Although Murray managed to make a grand slam semifinal at the French Open, he visibly struggled with his movement in a defeat to Sam Querrey in the Wimbledon quarterfinals.
Like Djokovic he shut down his season following the fabled grass-court grand slam before playing in a November exhibition in Glasgow against Federer.
Whereas Djokovic is set to return to the ATP circuit the first week of January in Doha, Murray is scheduled to join Nadal at the Brisbane International in the same week.
Their performances at the Australian Open foreshadowed the tough times — six-time winner Djokovic was upset by wildcard Denis Istomin in the second round while Mischa Zverev stunned five-time runner-up Murray in the fourth round — so the pair will no doubt be hoping for a better start in 2018.
But first, they’d take a clean bill of health.
So would Nadal. The Spaniard pulled out of the exhibition in Abu Dhabi with knee problems after experiencing knee pain at the end of the 2017 season. He — along with his fans — will hope it’s a relatively minor issue for the player who has dealt with knee injuries throughout his stellar career.
Azarenka ready to resume soon?
This year was supposed to be Victoria Azarenka’s big comeback. And while Azarenka did return to the tour in June about six months after giving birth to son Leo, the Belorussian was another player who — as it turned out — called time on her season after Wimbledon.
It wasn’t however because of injury.
The twice Australian Open winner became embroiled in a custody battle with Leo’s father, Billy McKeague, and said she couldn’t travel outside California with her son — the 28-year-old lives in the US state — while the case was ongoing.
Azarenka decided to skip the US Open in New York and November’s Fed Cup final, where Belarus lost 3-2 to the US in her hometown of Minsk. During the layoff, Azarenka’s coach Michael Joyce — formerly in the camp of Maria Sharapova — then switched to Britain’s Johanna Konta.
Azarenka received a wildcard for the ASB Classic in Auckland the first week of January and suggested she would be in the field but ended up withdrawing.
“We are obviously very disappointed to not have someone of the caliber of Victoria in Auckland and know how desperately she wanted to be playing here,” tournament director Karl Budge was quoted as saying by the New Zealand Herald.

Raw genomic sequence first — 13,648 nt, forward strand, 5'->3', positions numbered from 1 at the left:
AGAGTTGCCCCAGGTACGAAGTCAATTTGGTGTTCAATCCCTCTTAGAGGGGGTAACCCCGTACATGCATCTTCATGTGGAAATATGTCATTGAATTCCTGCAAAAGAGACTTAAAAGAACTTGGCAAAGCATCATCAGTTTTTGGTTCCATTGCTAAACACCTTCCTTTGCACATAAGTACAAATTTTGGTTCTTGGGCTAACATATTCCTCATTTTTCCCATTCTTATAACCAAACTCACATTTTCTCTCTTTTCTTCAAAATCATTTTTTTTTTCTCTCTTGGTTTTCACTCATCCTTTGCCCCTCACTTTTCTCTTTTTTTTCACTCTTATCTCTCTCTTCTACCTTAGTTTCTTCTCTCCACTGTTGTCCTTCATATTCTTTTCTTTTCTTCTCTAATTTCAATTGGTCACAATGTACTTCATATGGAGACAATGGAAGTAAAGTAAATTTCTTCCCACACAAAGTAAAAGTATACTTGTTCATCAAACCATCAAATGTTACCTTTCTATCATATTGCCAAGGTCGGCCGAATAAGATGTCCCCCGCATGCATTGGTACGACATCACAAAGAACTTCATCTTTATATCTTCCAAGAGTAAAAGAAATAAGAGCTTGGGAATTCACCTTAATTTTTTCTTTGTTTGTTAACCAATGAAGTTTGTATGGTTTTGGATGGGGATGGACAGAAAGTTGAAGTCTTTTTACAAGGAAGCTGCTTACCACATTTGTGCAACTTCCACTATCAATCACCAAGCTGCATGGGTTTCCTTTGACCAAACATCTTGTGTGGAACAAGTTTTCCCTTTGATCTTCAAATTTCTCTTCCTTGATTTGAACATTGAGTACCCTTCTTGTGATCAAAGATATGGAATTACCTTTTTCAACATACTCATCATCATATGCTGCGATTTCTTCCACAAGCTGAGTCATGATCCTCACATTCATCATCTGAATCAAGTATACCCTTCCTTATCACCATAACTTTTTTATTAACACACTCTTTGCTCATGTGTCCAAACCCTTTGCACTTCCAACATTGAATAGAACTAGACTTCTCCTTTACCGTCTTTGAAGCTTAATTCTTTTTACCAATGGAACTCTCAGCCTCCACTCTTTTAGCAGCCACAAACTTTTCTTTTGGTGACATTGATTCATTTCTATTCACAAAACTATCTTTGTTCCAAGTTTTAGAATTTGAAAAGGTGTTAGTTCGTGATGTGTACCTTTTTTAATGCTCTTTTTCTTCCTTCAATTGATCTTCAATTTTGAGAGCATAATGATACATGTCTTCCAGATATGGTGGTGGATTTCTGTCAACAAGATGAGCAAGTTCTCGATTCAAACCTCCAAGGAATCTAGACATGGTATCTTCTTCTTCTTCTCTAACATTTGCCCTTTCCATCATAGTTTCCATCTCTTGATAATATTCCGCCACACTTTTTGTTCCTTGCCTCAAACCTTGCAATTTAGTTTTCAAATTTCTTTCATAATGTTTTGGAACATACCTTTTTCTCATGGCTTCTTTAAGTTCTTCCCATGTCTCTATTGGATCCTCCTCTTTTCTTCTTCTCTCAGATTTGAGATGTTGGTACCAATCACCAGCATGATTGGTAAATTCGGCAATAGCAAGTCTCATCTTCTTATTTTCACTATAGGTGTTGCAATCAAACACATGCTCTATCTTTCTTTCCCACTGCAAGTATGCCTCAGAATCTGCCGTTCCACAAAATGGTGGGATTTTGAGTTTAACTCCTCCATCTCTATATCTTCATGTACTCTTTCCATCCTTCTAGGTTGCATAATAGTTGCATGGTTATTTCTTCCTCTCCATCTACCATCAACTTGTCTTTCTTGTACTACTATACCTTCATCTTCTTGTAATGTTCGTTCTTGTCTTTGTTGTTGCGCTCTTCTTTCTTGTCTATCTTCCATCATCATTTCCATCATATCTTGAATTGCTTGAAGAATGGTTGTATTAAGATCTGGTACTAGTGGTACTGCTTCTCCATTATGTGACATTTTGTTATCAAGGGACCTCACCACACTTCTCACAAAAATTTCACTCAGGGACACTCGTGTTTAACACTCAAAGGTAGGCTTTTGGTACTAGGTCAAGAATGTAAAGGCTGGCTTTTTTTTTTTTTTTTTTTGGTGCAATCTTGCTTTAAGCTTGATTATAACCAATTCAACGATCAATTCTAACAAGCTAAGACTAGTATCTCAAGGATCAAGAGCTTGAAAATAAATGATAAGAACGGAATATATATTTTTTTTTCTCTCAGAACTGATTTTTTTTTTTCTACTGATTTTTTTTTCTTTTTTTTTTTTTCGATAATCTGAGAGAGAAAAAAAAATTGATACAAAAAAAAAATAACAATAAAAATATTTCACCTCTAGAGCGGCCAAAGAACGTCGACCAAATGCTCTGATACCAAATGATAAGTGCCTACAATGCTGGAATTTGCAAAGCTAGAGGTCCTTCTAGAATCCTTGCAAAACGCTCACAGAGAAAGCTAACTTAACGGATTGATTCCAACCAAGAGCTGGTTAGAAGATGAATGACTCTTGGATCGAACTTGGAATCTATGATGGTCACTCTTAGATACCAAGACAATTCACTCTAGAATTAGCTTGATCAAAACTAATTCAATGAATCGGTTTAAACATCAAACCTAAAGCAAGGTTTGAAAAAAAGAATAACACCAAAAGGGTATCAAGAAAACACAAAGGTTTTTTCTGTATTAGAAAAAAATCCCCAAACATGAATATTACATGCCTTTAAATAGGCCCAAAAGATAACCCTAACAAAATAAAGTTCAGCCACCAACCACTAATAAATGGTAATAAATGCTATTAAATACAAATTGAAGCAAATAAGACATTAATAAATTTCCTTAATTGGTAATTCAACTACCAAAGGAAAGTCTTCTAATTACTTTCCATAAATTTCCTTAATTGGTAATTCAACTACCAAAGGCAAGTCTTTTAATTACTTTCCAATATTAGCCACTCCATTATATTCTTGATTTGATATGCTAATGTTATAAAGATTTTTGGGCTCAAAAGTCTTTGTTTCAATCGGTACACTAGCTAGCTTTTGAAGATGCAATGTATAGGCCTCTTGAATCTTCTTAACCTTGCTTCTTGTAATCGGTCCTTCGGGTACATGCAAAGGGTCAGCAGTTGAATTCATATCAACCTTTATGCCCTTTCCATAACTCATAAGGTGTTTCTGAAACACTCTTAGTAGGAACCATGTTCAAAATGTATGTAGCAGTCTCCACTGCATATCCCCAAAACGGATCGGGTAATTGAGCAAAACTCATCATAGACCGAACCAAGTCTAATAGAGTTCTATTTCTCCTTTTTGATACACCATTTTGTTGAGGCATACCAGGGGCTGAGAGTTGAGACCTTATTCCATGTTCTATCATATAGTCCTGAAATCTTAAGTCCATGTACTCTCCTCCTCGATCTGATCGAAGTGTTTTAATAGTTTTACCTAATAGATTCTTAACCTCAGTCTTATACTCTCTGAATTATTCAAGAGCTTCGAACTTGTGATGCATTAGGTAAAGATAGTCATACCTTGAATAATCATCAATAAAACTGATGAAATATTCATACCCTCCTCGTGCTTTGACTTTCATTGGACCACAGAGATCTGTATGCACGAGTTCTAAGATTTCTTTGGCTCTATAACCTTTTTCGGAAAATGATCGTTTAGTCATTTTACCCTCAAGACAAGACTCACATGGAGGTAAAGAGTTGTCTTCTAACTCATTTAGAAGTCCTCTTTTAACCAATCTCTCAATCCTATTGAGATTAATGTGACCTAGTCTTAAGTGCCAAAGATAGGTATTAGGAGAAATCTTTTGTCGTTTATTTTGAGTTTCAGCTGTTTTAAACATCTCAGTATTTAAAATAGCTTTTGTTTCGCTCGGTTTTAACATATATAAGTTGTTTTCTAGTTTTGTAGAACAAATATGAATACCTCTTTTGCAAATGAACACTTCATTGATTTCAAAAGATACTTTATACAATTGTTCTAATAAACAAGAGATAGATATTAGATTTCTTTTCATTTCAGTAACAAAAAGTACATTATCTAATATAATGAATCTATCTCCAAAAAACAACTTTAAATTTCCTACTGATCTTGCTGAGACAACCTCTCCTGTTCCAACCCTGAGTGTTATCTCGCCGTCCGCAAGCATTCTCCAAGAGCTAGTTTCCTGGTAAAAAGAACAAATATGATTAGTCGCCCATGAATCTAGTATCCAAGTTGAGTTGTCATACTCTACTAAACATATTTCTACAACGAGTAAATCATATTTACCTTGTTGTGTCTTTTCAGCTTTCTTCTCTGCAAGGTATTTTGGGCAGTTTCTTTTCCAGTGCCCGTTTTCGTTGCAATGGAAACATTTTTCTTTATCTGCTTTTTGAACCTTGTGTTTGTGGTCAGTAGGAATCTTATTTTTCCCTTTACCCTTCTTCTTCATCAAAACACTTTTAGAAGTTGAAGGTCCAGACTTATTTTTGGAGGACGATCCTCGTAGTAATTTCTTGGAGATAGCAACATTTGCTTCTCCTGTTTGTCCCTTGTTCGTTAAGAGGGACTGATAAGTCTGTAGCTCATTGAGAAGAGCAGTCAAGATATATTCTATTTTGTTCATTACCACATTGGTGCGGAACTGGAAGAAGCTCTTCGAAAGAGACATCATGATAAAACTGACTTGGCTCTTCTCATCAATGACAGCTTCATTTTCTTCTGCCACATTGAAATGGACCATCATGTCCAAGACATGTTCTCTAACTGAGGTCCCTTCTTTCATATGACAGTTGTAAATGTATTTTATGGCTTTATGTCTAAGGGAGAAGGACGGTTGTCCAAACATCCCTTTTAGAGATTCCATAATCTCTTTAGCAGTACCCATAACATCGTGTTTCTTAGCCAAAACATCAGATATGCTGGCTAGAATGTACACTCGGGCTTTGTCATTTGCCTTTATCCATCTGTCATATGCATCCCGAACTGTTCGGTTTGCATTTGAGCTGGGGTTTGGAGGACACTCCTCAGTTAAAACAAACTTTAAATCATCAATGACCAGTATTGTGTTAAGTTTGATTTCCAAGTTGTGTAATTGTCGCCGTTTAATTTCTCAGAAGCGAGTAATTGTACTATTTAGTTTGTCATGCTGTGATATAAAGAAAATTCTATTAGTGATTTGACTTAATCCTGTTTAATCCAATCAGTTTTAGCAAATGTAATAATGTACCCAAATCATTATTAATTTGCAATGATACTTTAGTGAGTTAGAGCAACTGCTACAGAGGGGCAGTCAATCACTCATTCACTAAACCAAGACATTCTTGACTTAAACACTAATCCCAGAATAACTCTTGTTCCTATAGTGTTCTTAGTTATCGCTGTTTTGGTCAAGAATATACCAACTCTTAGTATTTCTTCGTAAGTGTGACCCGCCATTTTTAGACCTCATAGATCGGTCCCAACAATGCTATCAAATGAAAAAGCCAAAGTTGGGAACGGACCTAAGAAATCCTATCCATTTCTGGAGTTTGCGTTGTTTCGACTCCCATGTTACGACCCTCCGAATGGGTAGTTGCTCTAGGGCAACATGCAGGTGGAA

“However, I think we can all appreciate family comes first …”
Azarenka was also the beneficiary of a wildcard to the Australian Open but skipping Auckland may put her participation in doubt.
First full season back for Sharapova
Sharapova reappeared this April after serving a 15-month suspension for testing positive for meldonium but what unfolded thereafter likely wasn’t what she hoped for following a promising start in Stuttgart.
The five-time grand slam winner failed to receive a qualifying or main-draw wildcard for the French Open — the lone major she’s won twice — and withdrew from Wimbledon qualifying with a thigh injury. She was limited to eight events.
Sharapova however upended current world No. 1 Simona Halep in the first round of the US Open — where the Russian did get a wildcard — in one of the matches of the year before claiming a title in Tianjin, a first title since Rome in 2015.
Sharapova’s ranking was high enough to receive a direct entry to the Australian Open, the tournament in which she tested positive in 2016.
Meanwhile 2013 Wimbledon champion Marion Bartoli is also coming back.
Rumors of a return surfaced in October only for the 33-year-old Frenchwoman to deny those reports before taking to Twitter last week to say she hoped to be back by March’s Miami Open